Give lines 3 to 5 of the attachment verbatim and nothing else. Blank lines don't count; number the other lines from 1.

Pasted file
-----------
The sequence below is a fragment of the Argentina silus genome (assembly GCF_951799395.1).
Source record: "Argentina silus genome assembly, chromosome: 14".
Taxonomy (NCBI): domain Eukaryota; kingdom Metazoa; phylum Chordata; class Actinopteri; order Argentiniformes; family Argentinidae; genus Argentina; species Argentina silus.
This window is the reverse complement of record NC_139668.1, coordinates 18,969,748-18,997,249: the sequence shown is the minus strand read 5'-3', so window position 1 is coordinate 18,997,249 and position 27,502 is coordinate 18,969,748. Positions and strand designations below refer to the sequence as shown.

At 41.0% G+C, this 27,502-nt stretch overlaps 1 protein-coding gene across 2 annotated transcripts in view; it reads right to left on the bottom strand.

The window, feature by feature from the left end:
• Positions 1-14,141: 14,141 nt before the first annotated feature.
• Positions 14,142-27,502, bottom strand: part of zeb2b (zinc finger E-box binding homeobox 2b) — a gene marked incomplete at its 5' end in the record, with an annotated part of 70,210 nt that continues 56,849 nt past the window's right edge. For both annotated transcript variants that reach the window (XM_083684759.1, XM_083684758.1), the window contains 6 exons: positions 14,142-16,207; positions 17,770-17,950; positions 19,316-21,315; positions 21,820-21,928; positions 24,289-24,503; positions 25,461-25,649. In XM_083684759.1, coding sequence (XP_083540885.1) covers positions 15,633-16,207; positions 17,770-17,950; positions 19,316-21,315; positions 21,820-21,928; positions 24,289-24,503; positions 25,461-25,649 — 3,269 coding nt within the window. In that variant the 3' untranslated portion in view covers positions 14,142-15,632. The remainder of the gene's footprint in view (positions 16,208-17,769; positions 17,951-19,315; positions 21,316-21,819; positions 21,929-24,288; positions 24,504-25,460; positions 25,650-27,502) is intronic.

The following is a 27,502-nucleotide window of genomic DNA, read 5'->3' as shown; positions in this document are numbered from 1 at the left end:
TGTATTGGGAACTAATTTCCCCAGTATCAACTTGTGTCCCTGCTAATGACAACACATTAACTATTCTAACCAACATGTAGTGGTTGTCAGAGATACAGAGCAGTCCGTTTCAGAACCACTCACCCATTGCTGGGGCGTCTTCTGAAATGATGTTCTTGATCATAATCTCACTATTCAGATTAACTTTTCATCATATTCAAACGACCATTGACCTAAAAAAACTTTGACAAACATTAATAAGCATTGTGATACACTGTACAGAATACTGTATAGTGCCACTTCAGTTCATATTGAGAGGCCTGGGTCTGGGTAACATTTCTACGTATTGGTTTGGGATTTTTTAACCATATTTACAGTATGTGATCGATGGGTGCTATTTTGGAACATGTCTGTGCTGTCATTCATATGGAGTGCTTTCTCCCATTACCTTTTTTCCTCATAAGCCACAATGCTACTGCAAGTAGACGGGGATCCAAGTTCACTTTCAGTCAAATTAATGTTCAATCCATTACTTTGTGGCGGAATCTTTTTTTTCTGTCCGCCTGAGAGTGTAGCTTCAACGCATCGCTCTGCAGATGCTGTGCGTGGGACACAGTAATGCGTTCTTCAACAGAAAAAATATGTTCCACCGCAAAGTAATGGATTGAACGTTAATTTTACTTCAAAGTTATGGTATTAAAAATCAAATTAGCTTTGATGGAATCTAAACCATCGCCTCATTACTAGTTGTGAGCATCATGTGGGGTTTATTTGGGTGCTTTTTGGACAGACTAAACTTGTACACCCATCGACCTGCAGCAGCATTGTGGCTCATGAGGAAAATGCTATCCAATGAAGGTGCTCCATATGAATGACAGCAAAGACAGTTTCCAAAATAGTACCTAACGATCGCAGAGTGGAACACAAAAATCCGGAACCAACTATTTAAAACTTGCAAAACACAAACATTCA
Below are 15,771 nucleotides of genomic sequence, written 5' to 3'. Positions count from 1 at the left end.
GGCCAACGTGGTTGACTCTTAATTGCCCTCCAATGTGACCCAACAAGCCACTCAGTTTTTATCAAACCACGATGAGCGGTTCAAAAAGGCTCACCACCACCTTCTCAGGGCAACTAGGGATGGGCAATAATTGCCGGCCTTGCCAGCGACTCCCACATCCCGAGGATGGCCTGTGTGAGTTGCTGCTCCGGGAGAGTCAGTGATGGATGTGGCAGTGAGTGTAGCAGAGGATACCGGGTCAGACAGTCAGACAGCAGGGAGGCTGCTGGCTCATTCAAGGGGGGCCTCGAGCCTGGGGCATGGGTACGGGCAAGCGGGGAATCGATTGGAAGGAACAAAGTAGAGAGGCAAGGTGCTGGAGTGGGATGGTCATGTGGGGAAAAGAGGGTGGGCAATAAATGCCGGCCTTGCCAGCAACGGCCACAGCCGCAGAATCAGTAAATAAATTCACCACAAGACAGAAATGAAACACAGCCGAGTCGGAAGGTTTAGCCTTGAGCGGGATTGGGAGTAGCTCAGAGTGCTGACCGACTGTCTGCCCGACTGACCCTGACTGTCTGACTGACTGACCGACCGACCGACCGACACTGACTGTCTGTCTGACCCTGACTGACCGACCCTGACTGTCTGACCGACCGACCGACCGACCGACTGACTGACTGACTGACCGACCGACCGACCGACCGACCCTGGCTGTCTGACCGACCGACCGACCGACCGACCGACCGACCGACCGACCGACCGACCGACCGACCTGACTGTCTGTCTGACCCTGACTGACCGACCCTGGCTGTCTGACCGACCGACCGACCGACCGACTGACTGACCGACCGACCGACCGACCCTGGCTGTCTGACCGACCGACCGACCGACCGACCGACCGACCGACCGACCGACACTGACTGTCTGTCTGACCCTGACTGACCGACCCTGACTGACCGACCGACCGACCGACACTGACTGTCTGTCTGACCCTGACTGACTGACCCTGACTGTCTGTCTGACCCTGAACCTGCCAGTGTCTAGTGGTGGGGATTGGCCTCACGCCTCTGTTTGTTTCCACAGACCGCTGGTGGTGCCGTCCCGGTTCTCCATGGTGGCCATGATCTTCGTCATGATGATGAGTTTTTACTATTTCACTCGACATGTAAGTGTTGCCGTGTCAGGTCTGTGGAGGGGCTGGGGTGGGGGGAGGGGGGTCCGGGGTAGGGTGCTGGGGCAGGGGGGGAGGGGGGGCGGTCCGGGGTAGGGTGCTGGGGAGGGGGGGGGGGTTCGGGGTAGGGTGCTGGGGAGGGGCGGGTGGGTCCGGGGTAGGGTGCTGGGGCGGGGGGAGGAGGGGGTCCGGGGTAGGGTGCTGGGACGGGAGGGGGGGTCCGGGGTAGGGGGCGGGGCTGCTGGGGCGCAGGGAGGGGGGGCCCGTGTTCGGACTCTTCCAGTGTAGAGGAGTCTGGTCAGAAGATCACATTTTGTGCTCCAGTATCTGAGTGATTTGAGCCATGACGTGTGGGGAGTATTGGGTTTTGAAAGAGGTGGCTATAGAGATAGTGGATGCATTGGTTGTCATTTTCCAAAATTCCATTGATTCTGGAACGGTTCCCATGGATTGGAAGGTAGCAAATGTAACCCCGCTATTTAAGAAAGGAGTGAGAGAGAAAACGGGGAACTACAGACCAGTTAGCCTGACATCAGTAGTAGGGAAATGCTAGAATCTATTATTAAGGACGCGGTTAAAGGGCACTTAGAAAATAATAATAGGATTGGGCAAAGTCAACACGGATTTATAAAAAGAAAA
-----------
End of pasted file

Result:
Taxonomy (NCBI): domain Eukaryota; kingdom Metazoa; phylum Chordata; class Actinopteri; order Argentiniformes; family Argentinidae; genus Argentina; species Argentina silus.
This window is the reverse complement of record NC_139668.1, coordinates 18,969,748-18,997,249: the sequence shown is the minus strand read 5'-3', so window position 1 is coordinate 18,997,249 and position 27,502 is coordinate 18,969,748. Positions and strand designations below refer to the sequence as shown.

At 41.0% G+C, this 27,502-nt stretch overlaps 1 protein-coding gene across 2 annotated transcripts in view; it reads right to left on the bottom strand.